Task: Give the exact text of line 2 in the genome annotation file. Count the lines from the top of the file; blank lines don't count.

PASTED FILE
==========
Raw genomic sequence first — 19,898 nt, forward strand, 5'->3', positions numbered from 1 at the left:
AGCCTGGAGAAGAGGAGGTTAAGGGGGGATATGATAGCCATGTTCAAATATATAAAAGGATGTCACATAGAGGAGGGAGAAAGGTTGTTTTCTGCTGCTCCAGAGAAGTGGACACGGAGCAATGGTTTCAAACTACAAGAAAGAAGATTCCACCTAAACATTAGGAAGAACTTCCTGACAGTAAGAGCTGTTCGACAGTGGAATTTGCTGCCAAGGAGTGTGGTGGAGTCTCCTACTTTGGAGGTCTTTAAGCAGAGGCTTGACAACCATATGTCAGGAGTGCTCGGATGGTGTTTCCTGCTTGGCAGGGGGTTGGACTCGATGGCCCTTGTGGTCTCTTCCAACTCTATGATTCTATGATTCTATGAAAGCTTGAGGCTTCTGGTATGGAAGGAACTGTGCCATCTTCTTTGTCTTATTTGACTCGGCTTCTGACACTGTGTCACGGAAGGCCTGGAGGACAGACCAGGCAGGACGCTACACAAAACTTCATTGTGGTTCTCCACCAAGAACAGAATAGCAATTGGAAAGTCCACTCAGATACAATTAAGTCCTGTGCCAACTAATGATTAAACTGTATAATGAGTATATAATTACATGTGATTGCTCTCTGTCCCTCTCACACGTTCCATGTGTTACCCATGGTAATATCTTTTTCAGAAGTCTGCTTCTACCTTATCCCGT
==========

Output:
AGCCTGGAGAAGAGGAGGTTAAGGGGGGATATGATAGCCATGTTCAAATATATAAAAGGATGTCACATAGAGGAGGGAGAAAGGTTGTTTTCTGCTGCTCCAGAGAAGTGGACACGGAGCAATGGTTTCAAACTACAAGAAAGAAGATTCCACCTAAACATTAGGAAGAACTTCCTGACAGTAAGAGCTGTTCGACAGTGGAATTTGCTGCCAAGGAGTGTGGTGGAGTCTCCTACTTTGGAGGTCTTTAAGCAGAGGCTTGACAACCATATGTCAGGAGTGCTCGGATGGTGTTTCCTGCTTGGCAGGGGGTTGGACTCGATGGCCCTTGTGGTCTCTTCCAACTCTATGATTCTATGATTCTATGAAAGCTTGAGGCTTCTGGTATGGAAGGAACTGTGCCATCTTCTTTGTCTTATTTGACTCGGCTTCTGACACTGTGTCACGGAAGGCCTGGAGGACAGACCAGGCAGGACGCTACACAAAACTTCATTGTGGTTCTCCACCAAGAACAGAATAGCAATTGGAAAGTCCACTCAGATACAATTAAGTCCTGTGCCAACTAATGATTAAACTGTATAATGAGTATATAATTACATGTGATTGCTCTCTGTCCCTCTCACACGTTCCATGTGTTACCCATGGTAATATCTTTTTCAGAAGTCTGCTTCTACCTTATCCCGT